Ram Promaster Forum banner

1 - 10 of 10 Posts

·
Registered
Joined
·
2 Posts
Discussion Starter #1
Hi All,
My 2014 L2H2 is undergoing transformation to a Camper for two.
I purchased a 100AH lithium battery kit from Electriccarparts.com and plan to run it mostly by solar (2x100watt) and mount it as an auxillary with isolation for alternator charge when required. The MPPT controller has user programmable parameters for charging so I hope the battery charge will not be a problem.
When I research the info on the lithium battery management system (BMS) I note that it has a built in safety program that will activate a disconnect of the battery from the rest of the electrical system (solenoid relay) if there is a critical event of overcharge or discharge of any of the cells. One presumes this will only rarely occur in normal operation but should it occur in a charging situation it would likely have the potential to create a transient voltage spike or voltage dump - I also gather this has the potential to be unkind to alternators, charge controllers and other electronic bits.
Sterling Power USA and Electriccarparts sell alternator protection devices http://www.sterling-power-usa.com/alternatorprotectiondevice.aspx and I have read that TVS diodes (avalanche diodes) are an inexpensive fix for elsewhere.
This not an area where I have any experience and I wonder if any members of the forum have advice or experience.
Thanks,
tsalhus
 

·
Registered
Joined
·
85 Posts
I asked about this a few weeks ago on sprinter source: http://sprinter-source.com/forum/showthread.php?t=46486

The conclusion was, as long as the starter battery is always connected to the alternator it won't be a problem as the starter battery can absorb the transient. As for the MPPT controller, it probably depends on which one you have. Some have better built in protection than others. I would ask the manufacturer.

Edit: I also asked about disconnecting the batteries from my MPPT controller while leaving the panels connected here: http://sprinter-source.com/forum/showthread.php?t=46893
For my controller (Victron BlueSolar MPPT 75/50) it is not a problem as long as the open-circuit voltage of the solar array doesn't exceed 75v. Note however that when you disconnect the batteries a spark will be generated at the point of disconnect, which in your case is probably the solenoid. The solenoid should have arc suppression built in to handle this.
 

·
Registered
Joined
·
756 Posts
I'm in the same situation, I have LiFePo cells and want to add them in as house battery.

A little dinky-doo 12V relay coil can produce a 200V spike opening let alone what an industrial heavy duty relay could spike... Solenoids usually only protect its own coils control circuit with a diode to make sure when its own coil circuit opens it will dump its magnetic fields reverse-force into a loop back into itself instead of surging it back through the control circuits (other components may not have high enough 'Reverse Standoff Voltage' protection, etc.) with about the only penalty for using this is a slightly slower relay opening time.

I'd like to use a solid-state relay for engine/house battery switching (to replace solenoids) but finding pure DC ones above 100A gets expensive. eBay china-made units are likely over-rated against what we actually get too, and require active cooling to approach their ratings so erasing any reduced power gains.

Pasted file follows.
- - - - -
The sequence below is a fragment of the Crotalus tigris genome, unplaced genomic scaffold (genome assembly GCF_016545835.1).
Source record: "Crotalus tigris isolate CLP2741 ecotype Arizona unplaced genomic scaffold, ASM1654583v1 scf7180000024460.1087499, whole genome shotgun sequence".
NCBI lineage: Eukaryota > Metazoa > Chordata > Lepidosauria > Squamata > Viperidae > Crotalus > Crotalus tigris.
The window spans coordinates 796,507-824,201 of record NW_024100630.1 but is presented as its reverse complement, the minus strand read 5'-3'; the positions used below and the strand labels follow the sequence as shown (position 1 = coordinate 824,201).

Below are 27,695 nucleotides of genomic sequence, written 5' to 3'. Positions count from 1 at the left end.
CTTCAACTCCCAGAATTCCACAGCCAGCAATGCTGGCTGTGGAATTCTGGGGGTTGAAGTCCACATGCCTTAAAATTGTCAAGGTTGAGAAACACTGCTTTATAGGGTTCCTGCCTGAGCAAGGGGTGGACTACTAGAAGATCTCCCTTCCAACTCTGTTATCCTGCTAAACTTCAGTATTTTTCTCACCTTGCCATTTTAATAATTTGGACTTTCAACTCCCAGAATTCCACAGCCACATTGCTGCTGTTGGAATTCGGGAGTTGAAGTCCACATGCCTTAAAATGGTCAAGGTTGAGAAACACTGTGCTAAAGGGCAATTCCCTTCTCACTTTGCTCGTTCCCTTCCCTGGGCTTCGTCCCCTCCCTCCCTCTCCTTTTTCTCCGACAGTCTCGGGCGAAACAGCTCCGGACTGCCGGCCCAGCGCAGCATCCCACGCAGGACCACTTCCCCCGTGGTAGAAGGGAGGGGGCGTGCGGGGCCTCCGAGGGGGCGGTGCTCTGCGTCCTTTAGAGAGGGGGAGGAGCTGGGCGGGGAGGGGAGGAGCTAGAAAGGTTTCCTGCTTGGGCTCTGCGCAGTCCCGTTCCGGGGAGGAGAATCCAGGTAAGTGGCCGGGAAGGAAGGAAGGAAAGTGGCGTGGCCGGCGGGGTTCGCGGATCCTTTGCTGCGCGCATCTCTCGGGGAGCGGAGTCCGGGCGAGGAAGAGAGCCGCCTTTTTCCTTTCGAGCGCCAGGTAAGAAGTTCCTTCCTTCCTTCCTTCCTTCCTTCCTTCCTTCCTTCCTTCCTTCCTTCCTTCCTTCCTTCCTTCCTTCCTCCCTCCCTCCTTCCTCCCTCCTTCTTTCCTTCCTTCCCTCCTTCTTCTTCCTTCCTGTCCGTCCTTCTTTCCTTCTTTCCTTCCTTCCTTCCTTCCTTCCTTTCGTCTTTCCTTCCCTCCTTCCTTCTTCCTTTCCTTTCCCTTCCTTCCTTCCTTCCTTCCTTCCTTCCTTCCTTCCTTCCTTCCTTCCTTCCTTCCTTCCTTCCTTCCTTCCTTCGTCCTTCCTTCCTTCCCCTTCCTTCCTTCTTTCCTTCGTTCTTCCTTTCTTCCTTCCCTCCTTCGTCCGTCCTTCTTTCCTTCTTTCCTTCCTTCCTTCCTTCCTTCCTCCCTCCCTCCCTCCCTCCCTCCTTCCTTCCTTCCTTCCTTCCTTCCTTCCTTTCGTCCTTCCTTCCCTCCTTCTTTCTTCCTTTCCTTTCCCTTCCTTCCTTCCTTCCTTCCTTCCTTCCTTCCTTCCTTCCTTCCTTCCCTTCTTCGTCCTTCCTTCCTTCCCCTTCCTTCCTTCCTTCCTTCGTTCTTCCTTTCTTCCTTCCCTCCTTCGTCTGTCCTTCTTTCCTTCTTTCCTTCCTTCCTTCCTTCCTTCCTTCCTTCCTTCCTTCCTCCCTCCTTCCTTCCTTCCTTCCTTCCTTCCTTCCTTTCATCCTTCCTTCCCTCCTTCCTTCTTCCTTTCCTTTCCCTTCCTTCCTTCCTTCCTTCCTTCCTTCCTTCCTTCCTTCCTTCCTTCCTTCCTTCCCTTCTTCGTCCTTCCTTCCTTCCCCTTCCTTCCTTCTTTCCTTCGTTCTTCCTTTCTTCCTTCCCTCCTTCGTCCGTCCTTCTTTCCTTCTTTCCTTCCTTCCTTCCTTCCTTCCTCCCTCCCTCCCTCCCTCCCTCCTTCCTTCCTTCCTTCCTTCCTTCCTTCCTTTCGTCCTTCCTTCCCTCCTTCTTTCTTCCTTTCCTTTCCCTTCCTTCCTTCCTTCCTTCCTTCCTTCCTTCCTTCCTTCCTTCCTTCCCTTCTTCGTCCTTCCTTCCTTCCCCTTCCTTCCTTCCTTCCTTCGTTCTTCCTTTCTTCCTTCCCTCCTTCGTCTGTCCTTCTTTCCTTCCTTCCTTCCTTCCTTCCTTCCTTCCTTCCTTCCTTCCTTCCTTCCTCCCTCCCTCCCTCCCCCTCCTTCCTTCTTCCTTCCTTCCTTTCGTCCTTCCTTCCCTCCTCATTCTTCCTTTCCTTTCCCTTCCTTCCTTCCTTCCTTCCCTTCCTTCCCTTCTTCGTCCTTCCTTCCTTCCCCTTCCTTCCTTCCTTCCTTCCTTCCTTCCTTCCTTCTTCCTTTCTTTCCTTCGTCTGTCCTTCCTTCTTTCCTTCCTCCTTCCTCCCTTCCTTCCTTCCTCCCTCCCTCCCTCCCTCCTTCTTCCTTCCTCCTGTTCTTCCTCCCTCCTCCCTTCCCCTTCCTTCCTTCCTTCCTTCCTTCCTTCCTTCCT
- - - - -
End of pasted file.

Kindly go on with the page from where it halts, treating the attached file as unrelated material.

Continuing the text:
Maybe to isolate the battery manager or protector systems, the controller that actually operates the solenoid would use a DC SSR as a good buffer just for long term reliability.

When protecting the switched circuit just remember things like Varistors (MOVs) do fatigue over time, it'd be easy enough to put MOVs across to ground to soak up the worst switching spikes but use fat (high current) ones so they just don't vanish one day w/o being noticed.

I'm thinking of using a Midnite Solar SPD MNSPD-115 (link) as an alternative to DIY battery protection - it is very robust with a 5-year warranty and has pilot lights that indicate it's still functioning.

Also - a fully charged battery rejects accepting current & voltage, there is no/low energy soak to be found there and the voltage can easily rise way above the battery potential. An example might be a renewable energy wind turbine charging a battery, when the battery is charged the wind turbine alternator/generator sees no load so has no work to slow its rotation and overspeeds, runs away & destroys the blades from high RPMs...

Where our RV systems could see something similar is if the rooftop solar has done its work and all batteries are charged 99.5%, there just isn't enough draw to be counted on to absorb spikes. Remember lithium and AGM's have low self-discharge so when we return to the van after a string of sunny days and start fumbling around having the engine battery in circuit won't be much if any help...
 

·
Registered
Joined
·
85 Posts
Zoomyn, I am using LiFePO4 for a house battery as well. I have a solid state isolator (Victron ArgoFET 200) to isolate the starter battery, and it works very nicely. It is somewhat expensive...I think I paid $135. The big benefit to using a solid state isolator instead of a relay is that the two batteries are never connected to each other. If you go this route you will have to run a new cable directly from the alternator. I drilled a new hole in the bottom right of the battery box.

As for transients, I have tested a worst case scenario with no ill effects. My house battery was drained down to 50% and was pulling 175A from the alternator. The starter battery was totally charged. I cut the current to the house battery with a disconnect switch (also tested by opening a heavy duty relay). No load dump, no alternator damage, nothing. Even if the starter battery is "100%" charged, it can absorb the transient spike from disconnecting 175A.